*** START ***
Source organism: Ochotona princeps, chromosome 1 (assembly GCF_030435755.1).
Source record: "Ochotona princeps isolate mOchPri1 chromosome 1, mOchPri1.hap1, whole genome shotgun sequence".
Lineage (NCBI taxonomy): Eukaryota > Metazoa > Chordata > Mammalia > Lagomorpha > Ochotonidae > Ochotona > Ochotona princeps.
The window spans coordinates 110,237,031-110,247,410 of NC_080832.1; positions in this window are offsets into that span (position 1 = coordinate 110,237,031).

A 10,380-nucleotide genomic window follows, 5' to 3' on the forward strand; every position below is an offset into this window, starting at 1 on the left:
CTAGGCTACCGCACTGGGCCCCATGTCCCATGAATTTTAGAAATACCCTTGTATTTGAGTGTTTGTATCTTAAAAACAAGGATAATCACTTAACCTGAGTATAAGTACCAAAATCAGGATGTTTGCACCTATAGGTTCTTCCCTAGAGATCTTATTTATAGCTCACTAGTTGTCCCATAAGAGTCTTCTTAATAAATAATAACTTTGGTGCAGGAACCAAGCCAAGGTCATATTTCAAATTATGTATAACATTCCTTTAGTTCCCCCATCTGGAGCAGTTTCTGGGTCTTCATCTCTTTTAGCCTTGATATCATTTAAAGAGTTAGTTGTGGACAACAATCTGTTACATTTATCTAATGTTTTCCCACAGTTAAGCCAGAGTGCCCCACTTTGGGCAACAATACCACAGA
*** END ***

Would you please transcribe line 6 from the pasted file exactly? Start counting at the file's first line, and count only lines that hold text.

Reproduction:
CTAGGCTACCGCACTGGGCCCCATGTCCCATGAATTTTAGAAATACCCTTGTATTTGAGTGTTTGTATCTTAAAAACAAGGATAATCACTTAACCTGAGTATAAGTACCAAAATCAGGATGTTTGCACCTATAGGTTCTTCCCTAGAGATCTTATTTATAGCTCACTAGTTGTCCCATAAGAGTCTTCTTAATAAATAATAACTTTGGTGCAGGAACCAAGCCAAGGTCATATTTCAAATTATGTATAACATTCCTTTAGTTCCCCCATCTGGAGCAGTTTCTGGGTCTTCATCTCTTTTAGCCTTGATATCATTTAAAGAGTTAGTTGTGGACAACAATCTGTTACATTTATCTAATGTTTTCCCACAGTTAAGCCAGAGTGCCCCACTTTGGGCAACAATACCACAGA